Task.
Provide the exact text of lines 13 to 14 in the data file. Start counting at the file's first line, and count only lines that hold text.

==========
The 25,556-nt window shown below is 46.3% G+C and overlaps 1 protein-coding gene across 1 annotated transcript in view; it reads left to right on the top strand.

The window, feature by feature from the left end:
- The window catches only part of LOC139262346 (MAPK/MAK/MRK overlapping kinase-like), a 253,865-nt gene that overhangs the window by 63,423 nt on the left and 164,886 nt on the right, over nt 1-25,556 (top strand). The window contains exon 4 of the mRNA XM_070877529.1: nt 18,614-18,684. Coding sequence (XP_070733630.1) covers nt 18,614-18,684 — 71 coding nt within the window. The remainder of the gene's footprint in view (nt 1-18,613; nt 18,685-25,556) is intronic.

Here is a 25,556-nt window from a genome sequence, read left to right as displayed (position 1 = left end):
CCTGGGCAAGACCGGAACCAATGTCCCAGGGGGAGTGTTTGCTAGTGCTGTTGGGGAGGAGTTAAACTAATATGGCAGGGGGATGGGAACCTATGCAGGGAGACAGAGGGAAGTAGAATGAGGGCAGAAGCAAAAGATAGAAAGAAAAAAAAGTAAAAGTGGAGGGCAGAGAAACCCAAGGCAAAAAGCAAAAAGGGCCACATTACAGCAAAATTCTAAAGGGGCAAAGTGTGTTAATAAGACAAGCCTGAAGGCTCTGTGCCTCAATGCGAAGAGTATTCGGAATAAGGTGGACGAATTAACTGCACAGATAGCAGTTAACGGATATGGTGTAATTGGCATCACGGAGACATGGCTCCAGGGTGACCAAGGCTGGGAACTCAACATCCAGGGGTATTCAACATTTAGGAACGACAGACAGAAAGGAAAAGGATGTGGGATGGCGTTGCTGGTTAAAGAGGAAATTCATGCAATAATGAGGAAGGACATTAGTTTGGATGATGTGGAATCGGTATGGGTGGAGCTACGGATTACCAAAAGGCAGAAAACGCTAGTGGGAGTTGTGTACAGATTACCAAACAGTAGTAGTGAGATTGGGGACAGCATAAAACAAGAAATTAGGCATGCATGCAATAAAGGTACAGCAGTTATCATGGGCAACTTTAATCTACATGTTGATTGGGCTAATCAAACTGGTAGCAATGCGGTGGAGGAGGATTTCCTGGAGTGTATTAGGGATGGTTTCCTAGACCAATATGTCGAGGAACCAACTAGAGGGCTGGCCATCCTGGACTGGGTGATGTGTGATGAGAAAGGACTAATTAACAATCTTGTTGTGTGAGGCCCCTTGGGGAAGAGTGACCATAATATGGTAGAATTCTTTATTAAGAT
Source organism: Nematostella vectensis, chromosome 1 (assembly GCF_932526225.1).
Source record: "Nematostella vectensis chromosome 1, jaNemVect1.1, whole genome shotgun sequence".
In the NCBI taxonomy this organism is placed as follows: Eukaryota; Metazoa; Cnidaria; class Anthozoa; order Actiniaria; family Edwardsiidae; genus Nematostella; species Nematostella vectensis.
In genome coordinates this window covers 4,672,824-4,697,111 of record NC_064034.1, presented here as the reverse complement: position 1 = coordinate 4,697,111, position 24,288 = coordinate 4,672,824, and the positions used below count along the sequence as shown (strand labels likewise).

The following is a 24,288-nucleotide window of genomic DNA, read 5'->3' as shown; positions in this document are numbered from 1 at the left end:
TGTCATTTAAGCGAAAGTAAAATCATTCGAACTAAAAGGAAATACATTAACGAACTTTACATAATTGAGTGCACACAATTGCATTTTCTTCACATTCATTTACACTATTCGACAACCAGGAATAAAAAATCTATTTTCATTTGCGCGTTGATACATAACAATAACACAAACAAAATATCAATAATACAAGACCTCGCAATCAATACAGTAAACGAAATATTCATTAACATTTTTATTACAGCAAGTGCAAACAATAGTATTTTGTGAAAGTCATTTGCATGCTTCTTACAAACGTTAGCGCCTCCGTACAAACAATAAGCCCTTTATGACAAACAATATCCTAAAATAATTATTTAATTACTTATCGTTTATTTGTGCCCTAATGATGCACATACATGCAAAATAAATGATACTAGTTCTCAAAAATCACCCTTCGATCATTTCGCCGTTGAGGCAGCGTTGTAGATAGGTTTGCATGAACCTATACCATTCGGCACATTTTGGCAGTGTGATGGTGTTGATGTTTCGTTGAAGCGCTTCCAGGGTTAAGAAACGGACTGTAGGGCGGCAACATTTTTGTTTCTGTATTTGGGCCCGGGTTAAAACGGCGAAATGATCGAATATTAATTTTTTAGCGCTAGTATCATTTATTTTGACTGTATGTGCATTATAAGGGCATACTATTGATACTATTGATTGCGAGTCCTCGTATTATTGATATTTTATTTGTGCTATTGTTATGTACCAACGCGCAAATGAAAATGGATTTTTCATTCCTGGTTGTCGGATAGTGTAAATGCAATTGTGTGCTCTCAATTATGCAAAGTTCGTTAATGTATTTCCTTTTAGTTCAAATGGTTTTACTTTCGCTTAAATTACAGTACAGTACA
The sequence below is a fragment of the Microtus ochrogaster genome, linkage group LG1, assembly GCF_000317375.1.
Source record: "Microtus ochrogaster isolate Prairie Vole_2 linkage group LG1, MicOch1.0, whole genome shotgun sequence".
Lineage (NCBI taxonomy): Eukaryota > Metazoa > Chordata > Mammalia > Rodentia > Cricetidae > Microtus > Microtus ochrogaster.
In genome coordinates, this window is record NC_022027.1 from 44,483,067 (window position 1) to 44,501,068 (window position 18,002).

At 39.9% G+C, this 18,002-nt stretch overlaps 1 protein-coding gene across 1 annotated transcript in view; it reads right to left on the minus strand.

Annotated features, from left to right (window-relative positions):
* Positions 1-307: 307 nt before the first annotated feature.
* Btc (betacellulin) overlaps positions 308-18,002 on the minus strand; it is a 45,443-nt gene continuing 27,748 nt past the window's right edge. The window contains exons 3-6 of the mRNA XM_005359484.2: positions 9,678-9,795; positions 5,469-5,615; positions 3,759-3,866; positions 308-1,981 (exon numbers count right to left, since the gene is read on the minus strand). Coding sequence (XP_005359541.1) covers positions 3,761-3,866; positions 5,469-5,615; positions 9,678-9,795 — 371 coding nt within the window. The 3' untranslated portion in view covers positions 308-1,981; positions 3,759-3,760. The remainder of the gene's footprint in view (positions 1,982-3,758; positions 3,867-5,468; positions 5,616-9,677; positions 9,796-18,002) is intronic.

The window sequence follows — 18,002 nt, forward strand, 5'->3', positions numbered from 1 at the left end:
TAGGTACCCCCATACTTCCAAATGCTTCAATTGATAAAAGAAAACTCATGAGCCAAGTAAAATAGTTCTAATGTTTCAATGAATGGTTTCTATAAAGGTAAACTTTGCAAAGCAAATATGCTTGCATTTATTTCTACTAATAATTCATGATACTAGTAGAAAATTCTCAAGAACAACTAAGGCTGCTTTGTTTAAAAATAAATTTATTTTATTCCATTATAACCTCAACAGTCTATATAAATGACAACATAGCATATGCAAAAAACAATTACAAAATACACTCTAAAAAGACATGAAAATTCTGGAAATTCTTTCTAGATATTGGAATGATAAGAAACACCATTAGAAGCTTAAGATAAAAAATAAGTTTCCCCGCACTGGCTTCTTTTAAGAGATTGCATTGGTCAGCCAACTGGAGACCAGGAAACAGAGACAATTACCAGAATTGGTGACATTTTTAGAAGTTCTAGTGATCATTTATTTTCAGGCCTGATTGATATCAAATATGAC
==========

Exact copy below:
Source record: "Microtus ochrogaster isolate Prairie Vole_2 linkage group LG1, MicOch1.0, whole genome shotgun sequence".
Lineage (NCBI taxonomy): Eukaryota > Metazoa > Chordata > Mammalia > Rodentia > Cricetidae > Microtus > Microtus ochrogaster.